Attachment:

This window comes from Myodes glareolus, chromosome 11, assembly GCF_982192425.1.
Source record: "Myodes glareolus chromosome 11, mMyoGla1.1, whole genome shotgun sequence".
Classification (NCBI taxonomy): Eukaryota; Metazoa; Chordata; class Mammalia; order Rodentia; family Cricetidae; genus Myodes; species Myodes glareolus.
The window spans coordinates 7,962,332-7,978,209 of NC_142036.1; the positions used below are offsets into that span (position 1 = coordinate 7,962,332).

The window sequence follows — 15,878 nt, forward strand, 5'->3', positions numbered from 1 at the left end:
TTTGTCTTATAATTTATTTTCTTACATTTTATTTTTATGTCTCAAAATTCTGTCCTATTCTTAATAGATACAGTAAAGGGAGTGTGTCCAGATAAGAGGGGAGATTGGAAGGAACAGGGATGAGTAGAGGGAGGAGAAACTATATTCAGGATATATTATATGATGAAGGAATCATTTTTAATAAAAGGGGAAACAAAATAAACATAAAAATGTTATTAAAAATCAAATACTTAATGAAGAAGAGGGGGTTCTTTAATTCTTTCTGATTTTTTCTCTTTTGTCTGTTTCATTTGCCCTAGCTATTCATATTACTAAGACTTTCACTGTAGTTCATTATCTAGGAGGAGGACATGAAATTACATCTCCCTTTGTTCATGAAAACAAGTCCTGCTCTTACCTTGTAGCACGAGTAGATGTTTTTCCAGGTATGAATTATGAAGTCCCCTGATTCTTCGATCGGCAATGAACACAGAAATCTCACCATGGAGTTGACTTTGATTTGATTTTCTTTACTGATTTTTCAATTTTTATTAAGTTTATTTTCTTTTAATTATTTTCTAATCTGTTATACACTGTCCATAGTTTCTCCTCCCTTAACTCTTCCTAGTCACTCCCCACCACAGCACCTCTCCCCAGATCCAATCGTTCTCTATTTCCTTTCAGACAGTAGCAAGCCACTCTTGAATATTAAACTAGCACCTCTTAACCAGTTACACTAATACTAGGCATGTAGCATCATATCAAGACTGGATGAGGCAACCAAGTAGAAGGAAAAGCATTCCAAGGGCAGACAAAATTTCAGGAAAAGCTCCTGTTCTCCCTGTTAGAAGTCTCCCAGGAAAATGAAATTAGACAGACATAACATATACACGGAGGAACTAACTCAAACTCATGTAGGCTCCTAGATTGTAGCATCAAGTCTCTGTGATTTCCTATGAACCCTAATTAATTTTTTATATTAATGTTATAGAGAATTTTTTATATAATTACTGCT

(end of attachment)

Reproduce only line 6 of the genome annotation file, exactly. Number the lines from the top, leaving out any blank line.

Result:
TTTGTCTTATAATTTATTTTCTTACATTTTATTTTTATGTCTCAAAATTCTGTCCTATTCTTAATAGATACAGTAAAGGGAGTGTGTCCAGATAAGAGGGGAGATTGGAAGGAACAGGGATGAGTAGAGGGAGGAGAAACTATATTCAGGATATATTATATGATGAAGGAATCATTTTTAATAAAAGGGGAAACAAAATAAACATAAAAATGTTATTAAAAATCAAATACTTAATGAAGAAGAGGGGGTTCTTTAATTCTTTCTGATTTTTTCTCTTTTGTCTGTTTCATTTGCCCTAGCTATTCATATTACTAAGACTTTCACTGTAGTTCATTATCTAGGAGGAGGACATGAAATTACATCTCCCTTTGTTCATGAAAACAAGTCCTGCTCTTACCTTGTAGCACGAGTAGATGTTTTTCCAGGTATGAATTATGAAGTCCCCTGATTCTTCGATCGGCAATGAACACAGAAATCTCACCATGGAGTTGACTTTGATTTGATTTTCTTTACTGATTTTTCAATTTTTATTAAGTTTATTTTCTTTTAATTATTTTCTAATCTGTTATACACTGTCCATAGTTTCTCCTCCCTTAACTCTTCCTAGTCACTCCCCACCACAGCACCTCTCCCCAGATCCAATCGTTCTCTATTTCCTTTCAGACAGTAGCAAGCCACTCTTGAATATTAAACTAGCACCTCTTAACCAGTTACACTAATACTAGGCATGTAGCATCATATCAAGACTGGATGAGGCAACCAAGTAGAAGGAAAAGCATTCCAAGGGCAGACAAAATTTCAGGAAAAGCTCCTGTTCTCCCTGTTAGAAGTCTCCCAGGAAAATGAAATTAGACAGACATAACATATACACGGAGGAACTAACTCAAACTCATGTAGGCTCCTAGATTGTAGCATCAAGTCTCTGTGATTTCCTATGAACCCTAATTAATTTTTTATATTAATGTTATAGAGAATTTTTTATATAATTACTGCT